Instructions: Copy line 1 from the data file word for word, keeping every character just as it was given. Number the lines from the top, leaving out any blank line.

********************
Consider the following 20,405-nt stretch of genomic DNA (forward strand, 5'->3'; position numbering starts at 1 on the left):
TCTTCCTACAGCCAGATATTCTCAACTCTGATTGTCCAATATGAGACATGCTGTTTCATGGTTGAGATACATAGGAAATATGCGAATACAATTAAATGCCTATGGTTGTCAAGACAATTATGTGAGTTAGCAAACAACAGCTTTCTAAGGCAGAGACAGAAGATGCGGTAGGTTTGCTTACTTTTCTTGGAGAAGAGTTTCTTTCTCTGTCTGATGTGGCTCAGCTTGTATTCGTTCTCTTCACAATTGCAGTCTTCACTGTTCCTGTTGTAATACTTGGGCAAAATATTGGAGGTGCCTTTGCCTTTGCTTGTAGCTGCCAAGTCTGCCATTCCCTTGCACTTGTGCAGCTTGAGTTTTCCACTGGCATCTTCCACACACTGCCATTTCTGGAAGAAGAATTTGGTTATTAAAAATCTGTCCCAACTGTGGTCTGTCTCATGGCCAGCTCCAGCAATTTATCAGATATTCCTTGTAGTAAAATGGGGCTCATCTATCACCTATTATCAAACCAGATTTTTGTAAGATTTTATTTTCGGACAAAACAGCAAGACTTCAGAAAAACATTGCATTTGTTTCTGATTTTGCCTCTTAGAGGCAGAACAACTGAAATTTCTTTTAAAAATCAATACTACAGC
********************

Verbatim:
Consider the following 20,405-nt stretch of genomic DNA (forward strand, 5'->3'; position numbering starts at 1 on the left):